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Why 4D technology ruins movies

Thu, 08/16/2012 - 2:42pm
Kasey Panetta, Associate Editor

Designers are on the constant lookout for ways to enhance the movie-screening experience. It’s easily seen in the evolution from silent films to talkies to color to HD and 3D movies. Obviously, I’ve whittled down the progress list a little, but the point is it’s a changing technology. Oftentimes, now that 3D has made a (dismal) debut in homes and a (really expensive) debut in theaters, 4D is being tossed around as “the next big thing.”

 Luckily for those of us who have no actual desire to experience smell-o-vision—I’m all set with not knowing what London actually smelled like when Henry Higgins lived there—it’s been a largely unsuccessful process.  Of course, exceptions like Disney’s Bug’s Life and  The Muppets show exist in theme parks specially outfitted with different immersion technology, but it’s far from mainstream.

But that hasn’t stopped Shogo Fukushima, a doctoral student from the University of Electro-Communications in Tokyo, from creating the “Chilly Chair” to give movie goers a little extra scare.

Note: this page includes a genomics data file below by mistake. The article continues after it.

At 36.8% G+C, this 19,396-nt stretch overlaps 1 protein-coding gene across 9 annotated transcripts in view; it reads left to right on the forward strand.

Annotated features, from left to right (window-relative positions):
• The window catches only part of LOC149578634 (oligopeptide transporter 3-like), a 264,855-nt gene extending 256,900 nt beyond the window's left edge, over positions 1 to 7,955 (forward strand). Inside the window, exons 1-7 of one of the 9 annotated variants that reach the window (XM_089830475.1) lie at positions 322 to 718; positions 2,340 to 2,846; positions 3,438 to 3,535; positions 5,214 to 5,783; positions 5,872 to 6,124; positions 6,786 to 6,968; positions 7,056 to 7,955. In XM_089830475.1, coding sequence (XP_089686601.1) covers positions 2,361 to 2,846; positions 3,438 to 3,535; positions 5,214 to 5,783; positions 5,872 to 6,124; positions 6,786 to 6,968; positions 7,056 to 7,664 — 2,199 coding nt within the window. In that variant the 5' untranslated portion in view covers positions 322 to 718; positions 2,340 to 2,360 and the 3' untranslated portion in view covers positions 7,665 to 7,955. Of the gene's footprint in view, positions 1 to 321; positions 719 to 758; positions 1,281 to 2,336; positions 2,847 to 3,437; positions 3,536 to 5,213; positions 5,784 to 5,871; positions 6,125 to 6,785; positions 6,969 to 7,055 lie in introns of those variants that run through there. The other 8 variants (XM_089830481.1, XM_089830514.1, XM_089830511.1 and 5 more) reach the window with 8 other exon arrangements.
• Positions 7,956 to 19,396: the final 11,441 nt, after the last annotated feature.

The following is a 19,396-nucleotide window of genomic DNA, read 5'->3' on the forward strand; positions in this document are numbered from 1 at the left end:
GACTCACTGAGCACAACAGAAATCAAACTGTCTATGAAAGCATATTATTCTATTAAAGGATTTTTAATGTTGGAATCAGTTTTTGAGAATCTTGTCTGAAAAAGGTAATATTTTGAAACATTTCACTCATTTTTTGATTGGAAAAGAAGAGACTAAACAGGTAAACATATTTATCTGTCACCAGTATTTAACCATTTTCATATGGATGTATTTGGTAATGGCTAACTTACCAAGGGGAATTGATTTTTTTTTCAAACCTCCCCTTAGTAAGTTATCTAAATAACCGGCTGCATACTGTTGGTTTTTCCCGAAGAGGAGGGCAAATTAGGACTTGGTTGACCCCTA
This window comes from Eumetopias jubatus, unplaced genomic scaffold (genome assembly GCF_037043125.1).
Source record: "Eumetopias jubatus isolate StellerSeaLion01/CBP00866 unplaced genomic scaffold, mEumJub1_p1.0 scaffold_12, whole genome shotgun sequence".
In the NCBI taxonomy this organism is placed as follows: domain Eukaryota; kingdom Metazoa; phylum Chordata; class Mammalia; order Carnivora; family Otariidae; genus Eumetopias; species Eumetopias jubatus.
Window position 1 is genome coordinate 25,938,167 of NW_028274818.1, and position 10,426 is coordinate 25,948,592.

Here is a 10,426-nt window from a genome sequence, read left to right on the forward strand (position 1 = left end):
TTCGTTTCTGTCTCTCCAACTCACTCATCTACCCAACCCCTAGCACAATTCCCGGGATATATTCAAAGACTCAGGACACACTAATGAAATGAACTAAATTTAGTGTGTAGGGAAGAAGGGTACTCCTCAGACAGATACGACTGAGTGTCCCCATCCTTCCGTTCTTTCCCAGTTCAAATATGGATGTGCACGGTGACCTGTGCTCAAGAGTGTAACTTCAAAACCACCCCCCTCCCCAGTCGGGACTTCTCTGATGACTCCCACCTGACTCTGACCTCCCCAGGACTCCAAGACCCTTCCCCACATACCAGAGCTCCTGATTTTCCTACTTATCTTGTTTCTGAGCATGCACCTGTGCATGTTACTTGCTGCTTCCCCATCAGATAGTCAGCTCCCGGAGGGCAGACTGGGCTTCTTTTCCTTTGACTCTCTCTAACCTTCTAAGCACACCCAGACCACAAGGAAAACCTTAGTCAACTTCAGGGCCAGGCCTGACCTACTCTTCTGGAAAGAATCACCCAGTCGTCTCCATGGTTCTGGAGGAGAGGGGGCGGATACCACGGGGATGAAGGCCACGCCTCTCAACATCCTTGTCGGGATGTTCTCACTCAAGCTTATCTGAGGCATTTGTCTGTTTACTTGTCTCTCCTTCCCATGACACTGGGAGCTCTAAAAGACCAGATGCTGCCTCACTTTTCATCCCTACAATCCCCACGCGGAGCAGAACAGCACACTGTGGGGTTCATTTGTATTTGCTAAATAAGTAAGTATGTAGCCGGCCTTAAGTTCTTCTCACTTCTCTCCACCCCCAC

The ”Chilly Chair” was designed as immersive technology that replicates feelings of fear or nervousness in the viewers at scary or anticipatory moments in a horror film.




Essentially, once you’re sitting in the chair, you place your arms on the armrests and under the “arms,” which are made from an  insulating dielectric place, an electrode, and a rubber plate. As you’re watching your movie, the chair sends electricity through the electrode, effectively polarizing the dielectric plate, which causes the hair on your arms to rise -- facilitating a similar sensation to what happens when you’re naturally nervous or scared.

For the sake of full disclosure, I don’t like horror films or the feeling of being scared, but this doesn’t seem like that great of an immersion. The whole point is to feel like you’re IN the movie, right? But doesn’t this technology—and a lot of other 4D technology—just serve as a cold bucket of water to the face (sometimes literally), pointing out the fact that you’re actually sitting in a chair in a theater? Call me a curmudgeon, but I don’t think any of this enhances the experience as much as it takes away from it. Plus, as far as fear goes, I think having a decent storyline—a dark room, a long pause before the killer jumps out, a monster you can’t quite get a glimpse of—will go a lot further in scaring people than a smoke and mirrors chair.





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